I explained that in the larger places there are charges, but the reports show that in Blind River there are 600 tons of incoming freight going over the dock. What would be a fair charge for storage? About ten cents a ton. You would collect about $60 a year. Who would collect it? If they have to collect that money for the government are they going to ask a percentage for the collection? To pay in wages would cost more than you would receive.
agree with that statement. Here the government expend $40,000 or $50,000 for the public convenience in order that the business of the country may go on. If it was necessary to build harbour works or a pier or a
wharf for the use of the public, then surely some form of shelter should be provided for storage and waiting-room purposes.
If this warehouse is not provided by the government and the government strike out the vote what will happen? The people who are benefiting from the service-I take it probably the boat transportation companies-will make arrangements with the government for the building of the warehouse.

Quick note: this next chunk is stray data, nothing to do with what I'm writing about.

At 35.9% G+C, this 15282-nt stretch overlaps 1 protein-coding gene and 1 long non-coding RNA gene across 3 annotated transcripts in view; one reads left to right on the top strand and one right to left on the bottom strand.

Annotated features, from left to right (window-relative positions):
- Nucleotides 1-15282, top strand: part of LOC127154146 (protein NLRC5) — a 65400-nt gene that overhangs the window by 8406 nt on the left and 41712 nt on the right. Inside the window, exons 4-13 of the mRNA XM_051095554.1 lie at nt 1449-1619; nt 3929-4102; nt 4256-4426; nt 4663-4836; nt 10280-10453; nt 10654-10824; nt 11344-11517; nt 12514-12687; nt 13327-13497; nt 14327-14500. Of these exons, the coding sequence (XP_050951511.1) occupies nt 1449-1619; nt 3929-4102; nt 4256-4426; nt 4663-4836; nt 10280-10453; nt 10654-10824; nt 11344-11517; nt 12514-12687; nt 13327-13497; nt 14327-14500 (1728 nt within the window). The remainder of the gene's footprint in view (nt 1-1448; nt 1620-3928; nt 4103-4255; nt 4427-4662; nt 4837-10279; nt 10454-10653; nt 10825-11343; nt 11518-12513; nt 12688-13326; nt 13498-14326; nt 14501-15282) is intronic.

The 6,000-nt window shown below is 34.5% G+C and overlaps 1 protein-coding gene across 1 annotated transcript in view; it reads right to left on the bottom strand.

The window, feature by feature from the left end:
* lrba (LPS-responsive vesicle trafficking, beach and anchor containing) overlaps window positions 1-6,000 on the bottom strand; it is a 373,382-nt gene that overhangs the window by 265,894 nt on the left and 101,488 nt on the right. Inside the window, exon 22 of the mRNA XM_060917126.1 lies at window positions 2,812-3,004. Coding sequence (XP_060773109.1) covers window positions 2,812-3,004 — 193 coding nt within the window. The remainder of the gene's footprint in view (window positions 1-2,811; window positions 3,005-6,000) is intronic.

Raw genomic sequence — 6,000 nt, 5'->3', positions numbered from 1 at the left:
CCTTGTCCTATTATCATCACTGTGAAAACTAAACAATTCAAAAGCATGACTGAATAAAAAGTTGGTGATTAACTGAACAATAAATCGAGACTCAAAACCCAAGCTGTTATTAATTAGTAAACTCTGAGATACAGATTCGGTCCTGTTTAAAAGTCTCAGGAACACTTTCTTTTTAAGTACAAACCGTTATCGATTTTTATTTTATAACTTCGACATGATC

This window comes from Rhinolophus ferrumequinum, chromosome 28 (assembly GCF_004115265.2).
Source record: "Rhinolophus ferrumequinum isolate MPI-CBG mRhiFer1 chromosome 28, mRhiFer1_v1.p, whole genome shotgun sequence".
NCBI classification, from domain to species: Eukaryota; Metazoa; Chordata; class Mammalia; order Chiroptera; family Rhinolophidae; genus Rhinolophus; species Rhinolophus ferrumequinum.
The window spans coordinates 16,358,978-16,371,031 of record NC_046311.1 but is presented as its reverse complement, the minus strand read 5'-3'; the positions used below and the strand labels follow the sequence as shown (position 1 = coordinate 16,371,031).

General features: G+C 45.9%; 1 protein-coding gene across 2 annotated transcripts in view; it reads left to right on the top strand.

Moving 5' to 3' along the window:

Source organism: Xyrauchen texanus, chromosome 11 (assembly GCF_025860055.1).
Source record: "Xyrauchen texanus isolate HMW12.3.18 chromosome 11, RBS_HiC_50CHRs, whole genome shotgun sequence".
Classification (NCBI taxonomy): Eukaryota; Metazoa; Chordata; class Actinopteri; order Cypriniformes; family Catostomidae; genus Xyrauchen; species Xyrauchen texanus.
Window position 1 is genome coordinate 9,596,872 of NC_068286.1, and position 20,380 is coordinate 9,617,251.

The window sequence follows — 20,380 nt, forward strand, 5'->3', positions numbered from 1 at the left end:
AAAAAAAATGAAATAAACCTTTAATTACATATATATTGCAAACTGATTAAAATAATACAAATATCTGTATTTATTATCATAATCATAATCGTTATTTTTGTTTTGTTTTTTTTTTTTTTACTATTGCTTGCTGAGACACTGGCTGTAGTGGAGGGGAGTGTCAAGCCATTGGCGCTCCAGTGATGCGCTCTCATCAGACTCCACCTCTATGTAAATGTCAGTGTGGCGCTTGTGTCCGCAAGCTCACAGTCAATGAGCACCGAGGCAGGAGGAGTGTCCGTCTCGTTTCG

member for Cape Breton South and Richmond right, because he wants to be right, and it is very rarely that he is wrong. A definite charge is made on the grain passing through the elevator for the service rendered. I submit that is a wholly sound principle to apply in governmental policy. But I do not think it is a sound principle to expend public money in Vancouver, or Blind River, or anywhere else, merely to benefit a few people who live in that locality. That is all I am saying. In the case of the expenditure in relation to the public elevators, every bushel of wheat that goes through these government elevators pays a tax or a charge to the government for the service rendered, which is absolutely sound
also, and if my hon. friend from Cape Breton South and Richmond will look up the records, I think he will find that the revenue received by the Department of Trade and Commerce from the grain passing through elevators owned by the government, for the inspection and weighing service rendered in connection with the handling of the grain, exceeds by several hundred thousands of dollars a year the Moneys expended by the government to give he service.